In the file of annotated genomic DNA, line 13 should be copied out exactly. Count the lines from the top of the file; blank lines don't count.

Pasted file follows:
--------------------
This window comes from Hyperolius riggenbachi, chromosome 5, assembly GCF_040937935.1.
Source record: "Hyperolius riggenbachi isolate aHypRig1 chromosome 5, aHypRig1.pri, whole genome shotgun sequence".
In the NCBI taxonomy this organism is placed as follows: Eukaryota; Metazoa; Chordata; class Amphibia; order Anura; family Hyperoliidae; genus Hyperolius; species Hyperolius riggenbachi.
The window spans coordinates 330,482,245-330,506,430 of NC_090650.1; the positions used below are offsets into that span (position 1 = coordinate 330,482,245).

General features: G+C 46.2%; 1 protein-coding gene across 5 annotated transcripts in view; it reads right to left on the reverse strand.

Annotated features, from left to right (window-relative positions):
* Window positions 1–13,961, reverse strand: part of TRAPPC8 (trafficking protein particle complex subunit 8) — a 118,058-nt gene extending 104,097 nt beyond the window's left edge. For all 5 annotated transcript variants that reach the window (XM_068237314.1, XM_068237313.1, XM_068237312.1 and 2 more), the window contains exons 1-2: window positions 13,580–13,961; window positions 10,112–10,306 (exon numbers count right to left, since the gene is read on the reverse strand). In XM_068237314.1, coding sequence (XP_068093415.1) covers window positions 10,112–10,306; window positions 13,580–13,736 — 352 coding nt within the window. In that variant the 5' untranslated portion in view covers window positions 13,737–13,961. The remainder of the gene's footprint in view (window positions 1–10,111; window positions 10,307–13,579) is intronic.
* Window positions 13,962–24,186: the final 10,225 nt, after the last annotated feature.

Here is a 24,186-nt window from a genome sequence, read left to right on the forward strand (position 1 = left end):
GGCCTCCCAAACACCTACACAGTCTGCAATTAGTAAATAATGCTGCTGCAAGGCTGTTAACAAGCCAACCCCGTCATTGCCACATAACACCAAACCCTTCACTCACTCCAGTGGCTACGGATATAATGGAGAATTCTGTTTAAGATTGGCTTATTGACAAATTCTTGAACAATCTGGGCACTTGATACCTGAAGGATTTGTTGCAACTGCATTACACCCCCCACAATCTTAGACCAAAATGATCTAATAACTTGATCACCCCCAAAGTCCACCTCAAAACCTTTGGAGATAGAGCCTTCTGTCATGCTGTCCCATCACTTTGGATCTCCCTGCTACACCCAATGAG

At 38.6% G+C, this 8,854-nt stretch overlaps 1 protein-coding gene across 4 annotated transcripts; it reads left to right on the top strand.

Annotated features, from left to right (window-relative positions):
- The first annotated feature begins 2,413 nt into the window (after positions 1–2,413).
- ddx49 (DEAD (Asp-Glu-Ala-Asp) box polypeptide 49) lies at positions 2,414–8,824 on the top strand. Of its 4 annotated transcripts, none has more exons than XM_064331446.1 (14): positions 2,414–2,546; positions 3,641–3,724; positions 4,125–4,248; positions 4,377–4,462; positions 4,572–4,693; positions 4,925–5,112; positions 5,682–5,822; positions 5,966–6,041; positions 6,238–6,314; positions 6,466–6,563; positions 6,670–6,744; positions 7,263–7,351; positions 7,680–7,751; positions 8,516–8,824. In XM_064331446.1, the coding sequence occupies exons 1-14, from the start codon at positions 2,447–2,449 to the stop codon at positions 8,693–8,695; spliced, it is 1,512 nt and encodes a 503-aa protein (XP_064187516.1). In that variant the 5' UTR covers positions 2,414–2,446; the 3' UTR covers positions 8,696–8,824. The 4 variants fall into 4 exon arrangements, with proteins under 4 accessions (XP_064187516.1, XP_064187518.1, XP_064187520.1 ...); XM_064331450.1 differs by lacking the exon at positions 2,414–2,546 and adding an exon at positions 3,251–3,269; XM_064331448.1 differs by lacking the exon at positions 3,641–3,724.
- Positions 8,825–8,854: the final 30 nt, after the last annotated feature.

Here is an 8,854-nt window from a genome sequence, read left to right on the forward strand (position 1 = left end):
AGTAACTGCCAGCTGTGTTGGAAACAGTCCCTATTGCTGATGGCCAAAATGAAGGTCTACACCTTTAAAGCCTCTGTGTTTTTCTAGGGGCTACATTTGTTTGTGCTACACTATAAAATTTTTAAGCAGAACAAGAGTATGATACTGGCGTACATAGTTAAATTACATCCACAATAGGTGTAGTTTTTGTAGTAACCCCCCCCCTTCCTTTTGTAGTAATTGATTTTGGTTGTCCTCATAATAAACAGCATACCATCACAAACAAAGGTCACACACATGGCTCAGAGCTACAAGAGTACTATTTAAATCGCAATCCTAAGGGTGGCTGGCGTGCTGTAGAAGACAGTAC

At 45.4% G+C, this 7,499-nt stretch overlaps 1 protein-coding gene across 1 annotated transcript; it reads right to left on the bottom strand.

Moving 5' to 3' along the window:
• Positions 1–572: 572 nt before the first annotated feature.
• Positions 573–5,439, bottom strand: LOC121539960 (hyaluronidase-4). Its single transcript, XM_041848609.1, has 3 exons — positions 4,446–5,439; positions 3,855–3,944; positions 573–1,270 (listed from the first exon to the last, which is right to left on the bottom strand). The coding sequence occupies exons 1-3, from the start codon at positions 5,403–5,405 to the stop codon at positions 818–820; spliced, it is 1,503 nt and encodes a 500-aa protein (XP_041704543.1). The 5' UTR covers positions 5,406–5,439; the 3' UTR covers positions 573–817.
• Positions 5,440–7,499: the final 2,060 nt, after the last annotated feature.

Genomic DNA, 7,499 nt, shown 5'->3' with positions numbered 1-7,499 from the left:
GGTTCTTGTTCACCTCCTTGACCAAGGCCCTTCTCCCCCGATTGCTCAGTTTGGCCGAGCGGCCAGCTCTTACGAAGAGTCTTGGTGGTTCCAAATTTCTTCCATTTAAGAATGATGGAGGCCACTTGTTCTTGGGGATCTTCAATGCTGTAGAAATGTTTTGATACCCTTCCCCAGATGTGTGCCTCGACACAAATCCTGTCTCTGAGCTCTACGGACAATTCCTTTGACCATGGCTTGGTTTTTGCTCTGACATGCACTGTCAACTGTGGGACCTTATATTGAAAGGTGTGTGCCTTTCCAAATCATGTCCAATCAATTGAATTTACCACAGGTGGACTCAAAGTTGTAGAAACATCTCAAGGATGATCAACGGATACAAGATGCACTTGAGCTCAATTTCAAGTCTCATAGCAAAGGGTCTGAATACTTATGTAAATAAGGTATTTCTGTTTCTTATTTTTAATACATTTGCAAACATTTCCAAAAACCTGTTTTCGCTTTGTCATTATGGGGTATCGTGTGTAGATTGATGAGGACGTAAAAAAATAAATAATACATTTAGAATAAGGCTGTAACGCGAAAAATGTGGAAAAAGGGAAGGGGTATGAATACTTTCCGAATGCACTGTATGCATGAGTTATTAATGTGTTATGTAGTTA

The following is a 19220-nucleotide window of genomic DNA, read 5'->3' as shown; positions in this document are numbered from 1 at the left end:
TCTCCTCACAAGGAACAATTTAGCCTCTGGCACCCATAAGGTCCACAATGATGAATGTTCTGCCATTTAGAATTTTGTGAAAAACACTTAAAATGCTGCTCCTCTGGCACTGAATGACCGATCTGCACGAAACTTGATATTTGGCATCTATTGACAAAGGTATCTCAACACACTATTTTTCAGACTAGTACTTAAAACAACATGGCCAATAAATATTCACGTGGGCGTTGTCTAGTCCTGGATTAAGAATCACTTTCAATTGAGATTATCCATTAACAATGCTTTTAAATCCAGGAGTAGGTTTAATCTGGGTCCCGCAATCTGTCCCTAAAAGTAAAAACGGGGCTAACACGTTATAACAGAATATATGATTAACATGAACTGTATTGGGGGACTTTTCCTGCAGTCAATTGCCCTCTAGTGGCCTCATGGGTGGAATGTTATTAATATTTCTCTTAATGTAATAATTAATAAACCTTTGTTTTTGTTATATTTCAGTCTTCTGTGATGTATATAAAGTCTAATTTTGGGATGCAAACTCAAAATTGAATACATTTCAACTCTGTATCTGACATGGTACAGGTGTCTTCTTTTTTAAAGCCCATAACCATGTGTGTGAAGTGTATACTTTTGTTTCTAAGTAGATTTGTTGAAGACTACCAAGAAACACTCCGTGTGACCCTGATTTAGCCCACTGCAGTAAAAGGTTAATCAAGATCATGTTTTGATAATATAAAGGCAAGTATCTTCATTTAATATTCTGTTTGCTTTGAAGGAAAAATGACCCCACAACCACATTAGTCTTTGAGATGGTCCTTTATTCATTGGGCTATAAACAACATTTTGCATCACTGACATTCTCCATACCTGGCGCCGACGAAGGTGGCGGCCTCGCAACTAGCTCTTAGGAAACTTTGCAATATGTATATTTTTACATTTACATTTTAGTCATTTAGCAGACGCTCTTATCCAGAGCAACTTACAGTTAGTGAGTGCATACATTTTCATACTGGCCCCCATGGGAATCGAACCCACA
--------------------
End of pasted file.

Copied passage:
- The first annotated feature begins 2,413 nt into the window (after positions 1–2,413).